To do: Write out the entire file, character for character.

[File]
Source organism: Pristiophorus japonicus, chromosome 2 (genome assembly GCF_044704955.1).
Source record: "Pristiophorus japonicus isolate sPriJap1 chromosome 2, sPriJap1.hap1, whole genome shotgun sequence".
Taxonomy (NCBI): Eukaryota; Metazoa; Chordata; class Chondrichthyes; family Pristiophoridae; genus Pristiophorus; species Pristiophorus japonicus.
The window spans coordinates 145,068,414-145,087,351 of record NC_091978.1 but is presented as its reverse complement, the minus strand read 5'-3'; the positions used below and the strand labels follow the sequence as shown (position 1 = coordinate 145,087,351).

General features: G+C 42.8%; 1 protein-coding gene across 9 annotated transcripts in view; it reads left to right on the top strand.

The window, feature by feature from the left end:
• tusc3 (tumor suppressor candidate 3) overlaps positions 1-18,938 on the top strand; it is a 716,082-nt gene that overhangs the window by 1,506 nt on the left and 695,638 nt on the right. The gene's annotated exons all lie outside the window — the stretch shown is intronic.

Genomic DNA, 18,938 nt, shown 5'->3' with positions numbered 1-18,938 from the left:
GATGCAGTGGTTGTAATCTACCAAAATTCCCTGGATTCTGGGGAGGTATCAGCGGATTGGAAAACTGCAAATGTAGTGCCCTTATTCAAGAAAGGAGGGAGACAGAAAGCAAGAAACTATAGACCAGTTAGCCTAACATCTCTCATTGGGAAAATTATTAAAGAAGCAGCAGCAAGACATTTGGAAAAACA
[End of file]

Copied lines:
Source organism: Pristiophorus japonicus, chromosome 2 (genome assembly GCF_044704955.1).
Source record: "Pristiophorus japonicus isolate sPriJap1 chromosome 2, sPriJap1.hap1, whole genome shotgun sequence".
Taxonomy (NCBI): Eukaryota; Metazoa; Chordata; class Chondrichthyes; family Pristiophoridae; genus Pristiophorus; species Pristiophorus japonicus.
The window spans coordinates 145,068,414-145,087,351 of record NC_091978.1 but is presented as its reverse complement, the minus strand read 5'-3'; the positions used below and the strand labels follow the sequence as shown (position 1 = coordinate 145,087,351).

General features: G+C 42.8%; 1 protein-coding gene across 9 annotated transcripts in view; it reads left to right on the top strand.

The window, feature by feature from the left end:
• tusc3 (tumor suppressor candidate 3) overlaps positions 1-18,938 on the top strand; it is a 716,082-nt gene that overhangs the window by 1,506 nt on the left and 695,638 nt on the right. The gene's annotated exons all lie outside the window — the stretch shown is intronic.

Genomic DNA, 18,938 nt, shown 5'->3' with positions numbered 1-18,938 from the left:
GATGCAGTGGTTGTAATCTACCAAAATTCCCTGGATTCTGGGGAGGTATCAGCGGATTGGAAAACTGCAAATGTAGTGCCCTTATTCAAGAAAGGAGGGAGACAGAAAGCAAGAAACTATAGACCAGTTAGCCTAACATCTCTCATTGGGAAAATTATTAAAGAAGCAGCAGCAAGACATTTGGAAAAACA